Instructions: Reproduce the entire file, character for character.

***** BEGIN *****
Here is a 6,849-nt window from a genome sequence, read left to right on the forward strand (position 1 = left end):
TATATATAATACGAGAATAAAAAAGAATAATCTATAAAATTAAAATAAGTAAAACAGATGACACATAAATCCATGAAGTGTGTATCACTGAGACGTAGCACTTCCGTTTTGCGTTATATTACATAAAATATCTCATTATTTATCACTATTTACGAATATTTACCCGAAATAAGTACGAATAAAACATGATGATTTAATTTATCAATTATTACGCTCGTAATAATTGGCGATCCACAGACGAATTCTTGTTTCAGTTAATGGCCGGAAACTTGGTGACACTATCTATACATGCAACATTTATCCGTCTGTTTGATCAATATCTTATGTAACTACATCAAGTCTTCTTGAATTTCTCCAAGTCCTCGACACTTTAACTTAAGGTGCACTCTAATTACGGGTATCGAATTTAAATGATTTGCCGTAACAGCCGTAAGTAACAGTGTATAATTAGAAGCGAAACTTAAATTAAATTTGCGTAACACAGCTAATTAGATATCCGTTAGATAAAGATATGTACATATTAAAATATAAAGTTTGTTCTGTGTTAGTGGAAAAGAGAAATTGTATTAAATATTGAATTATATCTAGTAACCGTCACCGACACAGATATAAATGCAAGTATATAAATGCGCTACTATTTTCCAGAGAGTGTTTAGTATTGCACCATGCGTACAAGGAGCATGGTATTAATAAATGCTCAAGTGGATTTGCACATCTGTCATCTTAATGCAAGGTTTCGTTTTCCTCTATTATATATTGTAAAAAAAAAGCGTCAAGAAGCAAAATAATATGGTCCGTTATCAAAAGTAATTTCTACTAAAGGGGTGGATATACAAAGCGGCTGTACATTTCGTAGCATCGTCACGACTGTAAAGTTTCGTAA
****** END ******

Here is a 6,849-nt window from a genome sequence, read left to right on the forward strand (position 1 = left end):
TATATATAATACGAGAATAAAAAAGAATAATCTATAAAATTAAAATAAGTAAAACAGATGACACATAAATCCATGAAGTGTGTATCACTGAGACGTAGCACTTCCGTTTTGCGTTATATTACATAAAATATCTCATTATTTATCACTATTTACGAATATTTACCCGAAATAAGTACGAATAAAACATGATGATTTAATTTATCAATTATTACGCTCGTAATAATTGGCGATCCACAGACGAATTCTTGTTTCAGTTAATGGCCGGAAACTTGGTGACACTATCTATACATGCAACATTTATCCGTCTGTTTGATCAATATCTTATGTAACTACATCAAGTCTTCTTGAATTTCTCCAAGTCCTCGACACTTTAACTTAAGGTGCACTCTAATTACGGGTATCGAATTTAAATGATTTGCCGTAACAGCCGTAAGTAACAGTGTATAATTAGAAGCGAAACTTAAATTAAATTTGCGTAACACAGCTAATTAGATATCCGTTAGATAAAGATATGTACATATTAAAATATAAAGTTTGTTCTGTGTTAGTGGAAAAGAGAAATTGTATTAAATATTGAATTATATCTAGTAACCGTCACCGACACAGATATAAATGCAAGTATATAAATGCGCTACTATTTTCCAGAGAGTGTTTAGTATTGCACCATGCGTACAAGGAGCATGGTATTAATAAATGCTCAAGTGGATTTGCACATCTGTCATCTTAATGCAAGGTTTCGTTTTCCTCTATTATATATTGTAAAAAAAAAGCGTCAAGAAGCAAAATAATATGGTCCGTTATCAAAAGTAATTTCTACTAAAGGGGTGGATATACAAAGCGGCTGTACATTTCGTAGCATCGTCACGACTGTAAAGTTTCGTAA